Yes, there was an atmosphere of excitement now in the Great House, what with the stranger finally being brought to ground. Not quite so excited, however, was Spud, who still sat bound, hands and feet, in the mojo man’s shack. The place was getting creepier and creepier as night encroached, with shadows dancing on the walls, where those hideous bottles of roots and lizards hung, and the smells of the Mojo man’s unseemly trophies seemed to mingle with the rank smell of the bayous, which did not make for a pleasant combination this night. The decor was like some bizarre scene out of the pages of Ripley’s Believe It or Not, and make no mistake, the emphasis was on “not.”
Elsewhere at this hour, Big George Lesslie had returned to his humble abode, and was now in the process of placating an irate wife.
“Where were you?”
“Stopped for gas.”
“Like hell. You were out with some chippie.”
“Sally, honey -- ”
“Chipping away at the chippies -- that’s my boy George.”
“I was helping the police. Call them, they’ll tell you.”
“Helping them what?”
“Catch that maniac. There’s good news. Just as I was leaving the station, they got the word. The guy’s been caught.”
“Swear to God. Some detective nailed him. It’s over.”
“Is it true?”
“It’s over. No more looking over my shoulder. It’s over, and we can go back to being us.”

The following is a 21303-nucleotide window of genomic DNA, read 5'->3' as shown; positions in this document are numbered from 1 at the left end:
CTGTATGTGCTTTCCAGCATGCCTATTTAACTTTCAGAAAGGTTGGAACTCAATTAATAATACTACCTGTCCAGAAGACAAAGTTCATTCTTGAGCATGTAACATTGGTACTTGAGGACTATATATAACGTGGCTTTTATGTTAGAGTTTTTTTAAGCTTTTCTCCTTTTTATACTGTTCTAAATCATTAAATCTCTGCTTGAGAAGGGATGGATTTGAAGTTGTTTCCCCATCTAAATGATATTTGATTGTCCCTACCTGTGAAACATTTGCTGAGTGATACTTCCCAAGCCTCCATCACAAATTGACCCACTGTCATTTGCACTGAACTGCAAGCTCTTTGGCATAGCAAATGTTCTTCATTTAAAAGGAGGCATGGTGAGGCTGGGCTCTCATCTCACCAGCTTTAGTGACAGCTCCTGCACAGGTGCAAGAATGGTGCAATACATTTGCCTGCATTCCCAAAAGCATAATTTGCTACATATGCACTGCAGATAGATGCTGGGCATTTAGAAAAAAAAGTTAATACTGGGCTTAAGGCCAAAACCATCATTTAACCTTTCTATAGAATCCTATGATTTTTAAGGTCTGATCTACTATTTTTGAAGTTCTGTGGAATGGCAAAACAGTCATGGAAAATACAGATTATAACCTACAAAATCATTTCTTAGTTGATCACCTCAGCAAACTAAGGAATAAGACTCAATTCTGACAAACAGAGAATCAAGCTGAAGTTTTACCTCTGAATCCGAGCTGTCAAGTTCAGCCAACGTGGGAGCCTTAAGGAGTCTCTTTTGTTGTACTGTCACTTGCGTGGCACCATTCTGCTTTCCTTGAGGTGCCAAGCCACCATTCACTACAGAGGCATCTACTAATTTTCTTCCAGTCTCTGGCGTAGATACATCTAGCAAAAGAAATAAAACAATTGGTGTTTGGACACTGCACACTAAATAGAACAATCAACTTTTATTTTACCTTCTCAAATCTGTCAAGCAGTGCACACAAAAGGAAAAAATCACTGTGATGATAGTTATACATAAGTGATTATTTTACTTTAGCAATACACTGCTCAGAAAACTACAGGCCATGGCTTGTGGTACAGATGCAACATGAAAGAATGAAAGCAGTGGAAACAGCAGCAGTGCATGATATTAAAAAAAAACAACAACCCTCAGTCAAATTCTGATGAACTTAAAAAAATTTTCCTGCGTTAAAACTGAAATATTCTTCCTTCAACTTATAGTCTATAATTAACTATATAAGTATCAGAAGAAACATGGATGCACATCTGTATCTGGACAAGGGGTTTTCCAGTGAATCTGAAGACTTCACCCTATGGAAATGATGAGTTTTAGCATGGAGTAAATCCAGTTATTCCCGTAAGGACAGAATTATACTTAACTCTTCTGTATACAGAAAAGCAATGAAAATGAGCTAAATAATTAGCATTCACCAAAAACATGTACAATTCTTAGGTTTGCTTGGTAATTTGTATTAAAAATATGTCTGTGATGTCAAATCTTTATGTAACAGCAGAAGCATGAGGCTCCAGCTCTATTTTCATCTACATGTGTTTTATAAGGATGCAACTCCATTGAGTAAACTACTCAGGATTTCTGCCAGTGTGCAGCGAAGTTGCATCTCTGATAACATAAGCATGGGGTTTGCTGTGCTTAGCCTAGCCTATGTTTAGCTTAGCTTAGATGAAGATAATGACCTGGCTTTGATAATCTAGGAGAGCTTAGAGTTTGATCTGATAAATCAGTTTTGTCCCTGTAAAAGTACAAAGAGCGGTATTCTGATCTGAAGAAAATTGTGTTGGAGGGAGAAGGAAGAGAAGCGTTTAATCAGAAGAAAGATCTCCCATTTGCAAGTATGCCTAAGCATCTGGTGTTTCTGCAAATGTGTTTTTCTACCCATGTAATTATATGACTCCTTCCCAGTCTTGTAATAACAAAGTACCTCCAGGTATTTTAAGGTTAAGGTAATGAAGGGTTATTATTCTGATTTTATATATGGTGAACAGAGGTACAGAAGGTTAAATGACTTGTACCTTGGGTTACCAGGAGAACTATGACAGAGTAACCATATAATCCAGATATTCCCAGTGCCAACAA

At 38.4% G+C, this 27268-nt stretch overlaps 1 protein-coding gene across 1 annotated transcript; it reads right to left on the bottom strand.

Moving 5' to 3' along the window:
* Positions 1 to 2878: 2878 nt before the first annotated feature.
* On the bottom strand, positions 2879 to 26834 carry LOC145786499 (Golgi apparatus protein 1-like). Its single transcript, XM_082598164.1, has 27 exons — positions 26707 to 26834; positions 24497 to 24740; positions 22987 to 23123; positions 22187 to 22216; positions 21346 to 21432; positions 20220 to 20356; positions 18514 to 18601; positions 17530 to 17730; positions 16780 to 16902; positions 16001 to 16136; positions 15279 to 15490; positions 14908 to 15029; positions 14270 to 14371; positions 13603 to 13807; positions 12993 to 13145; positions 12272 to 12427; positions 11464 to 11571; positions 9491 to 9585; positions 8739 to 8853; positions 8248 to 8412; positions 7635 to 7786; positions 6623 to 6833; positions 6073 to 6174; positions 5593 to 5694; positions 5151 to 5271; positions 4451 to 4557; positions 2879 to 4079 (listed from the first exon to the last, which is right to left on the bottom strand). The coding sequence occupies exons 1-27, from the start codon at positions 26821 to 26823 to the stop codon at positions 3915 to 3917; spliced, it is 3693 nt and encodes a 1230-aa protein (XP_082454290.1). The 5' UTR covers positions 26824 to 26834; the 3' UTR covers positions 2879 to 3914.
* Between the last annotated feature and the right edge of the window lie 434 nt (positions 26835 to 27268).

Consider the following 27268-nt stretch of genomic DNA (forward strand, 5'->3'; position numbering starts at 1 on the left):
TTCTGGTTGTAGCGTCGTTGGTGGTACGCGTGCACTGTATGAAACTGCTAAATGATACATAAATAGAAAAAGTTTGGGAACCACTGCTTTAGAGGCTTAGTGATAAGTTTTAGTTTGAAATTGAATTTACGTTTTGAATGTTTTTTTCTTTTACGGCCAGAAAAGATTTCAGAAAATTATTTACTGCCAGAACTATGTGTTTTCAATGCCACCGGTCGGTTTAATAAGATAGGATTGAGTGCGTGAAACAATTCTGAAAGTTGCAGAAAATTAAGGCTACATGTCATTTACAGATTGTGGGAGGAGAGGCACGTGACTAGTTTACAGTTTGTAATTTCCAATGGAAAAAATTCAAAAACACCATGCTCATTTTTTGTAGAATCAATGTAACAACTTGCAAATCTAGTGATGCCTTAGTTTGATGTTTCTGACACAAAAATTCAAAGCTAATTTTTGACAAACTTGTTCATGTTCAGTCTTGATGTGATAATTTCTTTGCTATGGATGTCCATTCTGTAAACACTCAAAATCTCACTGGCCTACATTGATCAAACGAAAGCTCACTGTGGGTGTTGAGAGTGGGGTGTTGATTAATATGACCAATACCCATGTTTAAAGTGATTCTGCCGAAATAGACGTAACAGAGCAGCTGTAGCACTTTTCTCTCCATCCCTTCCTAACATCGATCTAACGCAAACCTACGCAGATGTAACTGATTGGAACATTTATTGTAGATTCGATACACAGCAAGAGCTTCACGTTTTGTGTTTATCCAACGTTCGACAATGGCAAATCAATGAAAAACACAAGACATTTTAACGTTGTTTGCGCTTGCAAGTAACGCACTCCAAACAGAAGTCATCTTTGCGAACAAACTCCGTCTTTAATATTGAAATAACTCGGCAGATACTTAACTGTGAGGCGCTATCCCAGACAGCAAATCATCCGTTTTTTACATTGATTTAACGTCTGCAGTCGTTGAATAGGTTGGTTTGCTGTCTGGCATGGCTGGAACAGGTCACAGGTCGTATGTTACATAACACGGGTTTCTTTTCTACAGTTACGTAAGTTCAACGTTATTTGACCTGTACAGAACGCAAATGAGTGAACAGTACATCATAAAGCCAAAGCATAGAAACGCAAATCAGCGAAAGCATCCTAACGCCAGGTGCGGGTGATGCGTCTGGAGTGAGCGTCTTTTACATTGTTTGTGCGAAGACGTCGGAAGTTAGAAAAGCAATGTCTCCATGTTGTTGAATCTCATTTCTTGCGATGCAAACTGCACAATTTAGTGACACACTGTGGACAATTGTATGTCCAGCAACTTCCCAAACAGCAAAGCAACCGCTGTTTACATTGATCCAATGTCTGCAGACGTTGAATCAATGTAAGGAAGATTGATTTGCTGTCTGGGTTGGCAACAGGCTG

“Us -- meaning?”
“Oh baby.” He took Sally in his arms and kissed her.
“You’re a louse, and I’ll say it and I still think it.”
“Honey.” And they kissed again.
“Anyway, I cooked you a meal. I’m going to warm it up.”
“I’m going out in the back for a few minutes to hit some golf balls.”
The big lug slipped out the back door into the early evening, and got his golf clubs from the shed. He didn’t notice a figure in the trees, a figure who deftly moved from place to place, hiding himself. Who was carrying a heavy metal wrench and a gun. A figure whose fiendishness would stop at nothing.
Big George brought out a bucket of golf balls and a driver. Although there were other homes on the street, there was plenty of room to drive balls directly into the woods behind him.
He teed up a ball, took a deep breath. He stretched his arms, and positioned himself. He brought the driver into position, then held still and drew it back, and with one swipe cracked the little ball and sent it sizzling into the woods. Nice shot. He smiled. Yeah, he could still hit a golf ball, even in fading light.
He leaned the club up against the railing of the back porch, rubbed his hands together in satisfaction. And the last thing he remembered was a tremendous crunch as an object came out of nowhere and crashed down mercilessly on his head.
Yes, Big George Lesslie would be late for dinner that night. He would be supping with the angels, presumably, dreaming of the tart’s short skirt and the delicacy of her panties, of the Big Katt and how much he wanted to hold her svelte softness and run his hands through her hair, and of his dear wife Sally, who had been too good to him by half.
The food was getting cold, and Sally was growing frustrated, and she headed down the back steps and out into the yard. It was then she saw the blood, and the large, lifeless body, and on closer inspection, what little was left of his crushed skull, with the brains squishing out of the casing in a bloody ooze. She wanted to scream, and she tried to scream, but finally all she could do was shake her head. Then she fainted to the ground.